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a more signicant role. This is particularly the case in the United States, an advanced economy in which goods make up only 40% of the consumption basket, with services composing the rest.

On this score, industrial uti- lization rates have been low and unemployment rates high, speaking to ample potential supply that will hold measures of underlying ina- tion at low levels over the next two to three years.

In terms of the direction of ina- tion, however, the critical factor is that margins of slack are diminishing. For example, after drifting sideways for almost a year, the unemployment rate has begun a marked decline, fall- ing by nearly a full percentage point since November 2010.

Concurrently, manufacturing industry utilization rates, well off of their mid-2009 lows but making limited further progress after May of last year, quickened their cyclical ascent in recent months, surpassing August 2008 levels.

an upturn in rents, which gained traction in mid-2010.

As a result of these develop- ments, the year-to-year rate of core CPI ination (excluding food and energy) has risen from a trough of 0.6% during the nal months of 2010 to 1.1% in February; we see it rising to 1.5% at the end of this year and to at least 1.75% by the end of next year.

With food and energy set for larger increases this year (2.5% and 7.0%, respectively), the overall headline CPI is set to rise by 2.3% this year and 2.5% next year.

Inflation Risks

Energy and food prices could fall back for a time, as is often the case after a sharp ascent, perhaps in response to monetary tightening and moderating growth in China or a cooling of political risks in the MENA region. If not, persistently elevated prices in these sectors could have an impact on the broader ination outlook.

Finally, the rental vacancy rate, which peaked in mid-2009, began to fall sharply from the middle of last year. While still high by historical standards, the onset of a declining housing vacancy overhang signaled

Higher energy costs could pass through to non-energy sectors that are intensive energy users, such as transportation services. In addi- tion, particularly as labor markets tighten, higher food and energy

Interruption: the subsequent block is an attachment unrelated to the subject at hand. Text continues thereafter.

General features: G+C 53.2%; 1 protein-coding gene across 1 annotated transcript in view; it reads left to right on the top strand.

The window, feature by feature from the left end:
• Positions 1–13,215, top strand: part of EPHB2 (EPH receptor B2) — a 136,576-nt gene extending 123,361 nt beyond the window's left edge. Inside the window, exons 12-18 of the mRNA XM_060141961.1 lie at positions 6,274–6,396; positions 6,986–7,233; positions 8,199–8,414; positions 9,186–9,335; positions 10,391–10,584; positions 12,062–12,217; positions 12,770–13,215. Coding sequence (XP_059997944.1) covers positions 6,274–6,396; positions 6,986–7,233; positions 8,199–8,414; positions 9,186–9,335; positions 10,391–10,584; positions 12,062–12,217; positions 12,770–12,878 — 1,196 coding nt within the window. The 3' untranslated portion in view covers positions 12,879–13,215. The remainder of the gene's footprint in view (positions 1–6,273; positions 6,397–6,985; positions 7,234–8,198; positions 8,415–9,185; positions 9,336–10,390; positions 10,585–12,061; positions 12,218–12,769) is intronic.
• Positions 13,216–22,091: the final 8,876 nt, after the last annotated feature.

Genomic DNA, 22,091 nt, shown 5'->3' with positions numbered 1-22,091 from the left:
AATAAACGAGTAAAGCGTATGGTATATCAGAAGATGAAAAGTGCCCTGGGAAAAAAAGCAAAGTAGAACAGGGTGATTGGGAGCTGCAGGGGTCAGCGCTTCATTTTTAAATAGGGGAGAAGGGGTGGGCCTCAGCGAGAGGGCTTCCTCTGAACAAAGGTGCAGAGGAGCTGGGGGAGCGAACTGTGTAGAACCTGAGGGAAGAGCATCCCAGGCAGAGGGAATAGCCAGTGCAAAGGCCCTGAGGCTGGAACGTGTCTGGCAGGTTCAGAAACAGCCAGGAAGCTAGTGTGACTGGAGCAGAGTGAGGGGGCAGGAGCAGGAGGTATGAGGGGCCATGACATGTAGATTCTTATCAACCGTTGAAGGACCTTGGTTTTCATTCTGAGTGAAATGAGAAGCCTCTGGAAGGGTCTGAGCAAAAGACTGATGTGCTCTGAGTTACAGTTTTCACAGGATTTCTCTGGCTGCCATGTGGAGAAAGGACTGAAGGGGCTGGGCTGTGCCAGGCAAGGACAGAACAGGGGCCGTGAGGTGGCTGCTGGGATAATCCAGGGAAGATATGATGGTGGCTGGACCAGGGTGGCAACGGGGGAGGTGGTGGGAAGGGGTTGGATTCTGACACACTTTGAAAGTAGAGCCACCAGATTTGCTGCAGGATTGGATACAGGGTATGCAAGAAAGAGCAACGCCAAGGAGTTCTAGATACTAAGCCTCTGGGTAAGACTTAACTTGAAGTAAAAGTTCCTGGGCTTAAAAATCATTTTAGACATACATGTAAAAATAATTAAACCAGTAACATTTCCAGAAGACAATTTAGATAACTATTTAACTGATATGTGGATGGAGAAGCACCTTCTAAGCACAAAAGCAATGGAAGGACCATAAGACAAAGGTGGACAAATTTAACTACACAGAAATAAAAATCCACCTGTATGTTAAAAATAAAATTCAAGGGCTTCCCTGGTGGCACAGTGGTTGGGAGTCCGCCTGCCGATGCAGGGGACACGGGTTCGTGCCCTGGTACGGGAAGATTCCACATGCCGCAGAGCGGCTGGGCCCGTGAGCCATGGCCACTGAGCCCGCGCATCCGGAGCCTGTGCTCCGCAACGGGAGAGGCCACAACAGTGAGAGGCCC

Consumer Price Index



  • Consumer Price Index

  • Consumer Price Index Excluding Food and Energy

Percent Change, Year Ago






  • -


  • -


1/00 1/01 1/02 1/03 1/04 Source: Bureau of Labor Statistics.








costs could pass through more fully to wages. Because labor costs are a signicant portion of total costs for most industries, this development would lead to price pressures for various industry sectors.

Finally, a weak dollar and elevated foreign ination could boost import price ination further, creating more leeway for domestic producers to raise prices.

Fed Policy

None of this is to say that we are on the verge of a 1970s ination outbreak. The Fed remains strongly committed to holding ination near 2% over the long term, but it has been equally committed to raising ination toward 2% in the near term.

In its willingness to allow core ination to rise while the economy strengthens and global ination pressures mount, the Fed may not be playing with re. But it seems at any rate to be playing with matches.

It will be important for the Fed to start raising interest rates, beginning the gradual process of returning monetary policy to a broadly neutral setting, long before the unemploy- ment rate approaches a level that policymakers view as being consis- tent with a fully employed economy.

If the Fed waits too long, misjudging the persistence of commodities-based ination or the levels of resource utilization at which broader ination pressures intensify, an ination dynamic could take hold that would require a more aggressive course of tightening— with risks to the economy.

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